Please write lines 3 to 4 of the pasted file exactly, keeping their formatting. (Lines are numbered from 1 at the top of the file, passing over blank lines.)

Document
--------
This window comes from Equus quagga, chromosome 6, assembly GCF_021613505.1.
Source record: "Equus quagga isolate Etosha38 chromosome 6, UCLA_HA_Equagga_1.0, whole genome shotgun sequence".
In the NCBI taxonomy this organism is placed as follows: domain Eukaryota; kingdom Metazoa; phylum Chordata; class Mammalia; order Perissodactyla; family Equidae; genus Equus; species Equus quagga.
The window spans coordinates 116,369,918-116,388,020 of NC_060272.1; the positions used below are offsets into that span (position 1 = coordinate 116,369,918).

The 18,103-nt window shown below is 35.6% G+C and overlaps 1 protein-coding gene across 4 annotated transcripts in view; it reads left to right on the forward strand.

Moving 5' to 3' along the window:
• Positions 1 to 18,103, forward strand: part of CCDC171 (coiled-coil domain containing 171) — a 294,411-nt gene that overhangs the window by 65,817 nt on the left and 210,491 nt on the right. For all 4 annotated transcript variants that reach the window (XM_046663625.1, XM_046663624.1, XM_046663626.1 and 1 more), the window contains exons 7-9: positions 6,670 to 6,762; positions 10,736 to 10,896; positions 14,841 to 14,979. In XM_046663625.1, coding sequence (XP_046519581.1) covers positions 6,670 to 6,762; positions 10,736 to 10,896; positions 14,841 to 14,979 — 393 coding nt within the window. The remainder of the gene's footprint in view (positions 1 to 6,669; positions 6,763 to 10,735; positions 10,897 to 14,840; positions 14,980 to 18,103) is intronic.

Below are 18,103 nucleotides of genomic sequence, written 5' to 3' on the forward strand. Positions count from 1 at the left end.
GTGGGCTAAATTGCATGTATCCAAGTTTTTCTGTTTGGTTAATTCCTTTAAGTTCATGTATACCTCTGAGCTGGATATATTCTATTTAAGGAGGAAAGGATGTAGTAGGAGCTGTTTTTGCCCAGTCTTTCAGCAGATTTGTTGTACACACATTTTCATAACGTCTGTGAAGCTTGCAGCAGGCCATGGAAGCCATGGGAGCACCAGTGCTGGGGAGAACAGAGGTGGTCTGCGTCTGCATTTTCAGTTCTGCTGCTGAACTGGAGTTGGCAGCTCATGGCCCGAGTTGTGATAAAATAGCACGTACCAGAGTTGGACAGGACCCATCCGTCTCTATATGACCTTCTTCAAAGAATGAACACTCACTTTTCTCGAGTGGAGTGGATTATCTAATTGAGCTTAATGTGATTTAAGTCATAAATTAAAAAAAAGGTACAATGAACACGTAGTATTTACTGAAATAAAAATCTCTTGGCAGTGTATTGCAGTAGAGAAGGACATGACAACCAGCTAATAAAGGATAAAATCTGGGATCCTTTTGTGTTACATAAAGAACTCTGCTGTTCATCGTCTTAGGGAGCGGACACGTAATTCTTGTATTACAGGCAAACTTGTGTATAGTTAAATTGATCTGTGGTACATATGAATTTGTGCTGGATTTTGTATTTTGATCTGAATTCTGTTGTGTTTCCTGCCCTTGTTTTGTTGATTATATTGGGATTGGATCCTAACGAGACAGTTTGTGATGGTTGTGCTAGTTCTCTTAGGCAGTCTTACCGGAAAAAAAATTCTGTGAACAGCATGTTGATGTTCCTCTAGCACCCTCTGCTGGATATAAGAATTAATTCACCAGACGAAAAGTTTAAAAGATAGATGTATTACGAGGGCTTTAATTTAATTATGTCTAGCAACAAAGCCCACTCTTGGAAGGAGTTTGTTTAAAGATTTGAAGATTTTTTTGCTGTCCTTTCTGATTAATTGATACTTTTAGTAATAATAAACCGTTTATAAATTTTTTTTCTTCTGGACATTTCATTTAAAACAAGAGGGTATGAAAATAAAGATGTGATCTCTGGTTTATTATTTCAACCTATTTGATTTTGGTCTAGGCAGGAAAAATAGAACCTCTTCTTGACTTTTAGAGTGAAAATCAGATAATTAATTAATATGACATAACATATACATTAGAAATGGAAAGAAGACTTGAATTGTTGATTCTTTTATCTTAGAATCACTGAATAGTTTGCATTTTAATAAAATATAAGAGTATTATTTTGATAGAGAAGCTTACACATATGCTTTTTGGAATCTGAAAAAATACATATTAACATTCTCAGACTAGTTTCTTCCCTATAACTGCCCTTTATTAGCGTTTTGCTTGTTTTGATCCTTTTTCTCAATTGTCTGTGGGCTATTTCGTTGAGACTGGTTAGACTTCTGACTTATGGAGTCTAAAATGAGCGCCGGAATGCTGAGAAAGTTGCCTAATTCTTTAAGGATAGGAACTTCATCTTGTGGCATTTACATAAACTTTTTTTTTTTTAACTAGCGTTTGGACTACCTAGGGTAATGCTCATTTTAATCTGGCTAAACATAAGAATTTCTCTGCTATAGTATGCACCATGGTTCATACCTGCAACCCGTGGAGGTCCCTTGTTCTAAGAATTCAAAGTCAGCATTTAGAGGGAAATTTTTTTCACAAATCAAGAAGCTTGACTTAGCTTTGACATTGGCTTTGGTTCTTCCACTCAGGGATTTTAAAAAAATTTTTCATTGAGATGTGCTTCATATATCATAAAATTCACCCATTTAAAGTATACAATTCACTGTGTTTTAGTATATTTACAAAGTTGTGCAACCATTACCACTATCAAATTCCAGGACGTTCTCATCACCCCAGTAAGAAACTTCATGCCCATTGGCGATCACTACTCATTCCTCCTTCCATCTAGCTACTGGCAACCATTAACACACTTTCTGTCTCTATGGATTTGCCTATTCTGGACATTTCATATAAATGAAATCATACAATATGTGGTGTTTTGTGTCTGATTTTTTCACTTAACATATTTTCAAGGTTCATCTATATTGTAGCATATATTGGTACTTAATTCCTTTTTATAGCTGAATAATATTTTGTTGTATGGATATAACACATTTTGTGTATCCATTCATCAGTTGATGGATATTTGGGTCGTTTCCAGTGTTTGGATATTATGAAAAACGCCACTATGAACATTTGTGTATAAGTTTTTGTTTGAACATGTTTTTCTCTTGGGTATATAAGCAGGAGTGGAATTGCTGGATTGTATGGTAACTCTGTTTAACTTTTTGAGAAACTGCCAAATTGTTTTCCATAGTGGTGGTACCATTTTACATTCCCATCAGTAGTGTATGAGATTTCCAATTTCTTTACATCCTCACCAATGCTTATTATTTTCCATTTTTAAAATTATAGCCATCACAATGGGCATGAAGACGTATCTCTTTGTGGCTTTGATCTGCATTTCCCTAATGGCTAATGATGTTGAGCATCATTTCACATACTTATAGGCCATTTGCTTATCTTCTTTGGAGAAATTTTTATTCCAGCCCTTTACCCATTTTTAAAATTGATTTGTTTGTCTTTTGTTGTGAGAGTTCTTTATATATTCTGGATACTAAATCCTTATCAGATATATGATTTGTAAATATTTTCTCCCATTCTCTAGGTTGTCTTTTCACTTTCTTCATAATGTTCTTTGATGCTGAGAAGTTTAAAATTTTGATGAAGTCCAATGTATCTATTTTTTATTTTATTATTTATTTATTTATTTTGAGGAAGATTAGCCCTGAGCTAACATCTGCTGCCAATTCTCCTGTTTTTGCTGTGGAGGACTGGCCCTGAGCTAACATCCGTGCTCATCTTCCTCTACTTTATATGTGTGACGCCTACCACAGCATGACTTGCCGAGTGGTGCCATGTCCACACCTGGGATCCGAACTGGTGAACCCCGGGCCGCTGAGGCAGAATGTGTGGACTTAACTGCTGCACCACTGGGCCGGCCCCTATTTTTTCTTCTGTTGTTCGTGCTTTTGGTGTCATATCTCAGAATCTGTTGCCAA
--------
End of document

In the NCBI taxonomy this organism is placed as follows: domain Eukaryota; kingdom Metazoa; phylum Chordata; class Mammalia; order Perissodactyla; family Equidae; genus Equus; species Equus quagga.
The window spans coordinates 116,369,918-116,388,020 of NC_060272.1; the positions used below are offsets into that span (position 1 = coordinate 116,369,918).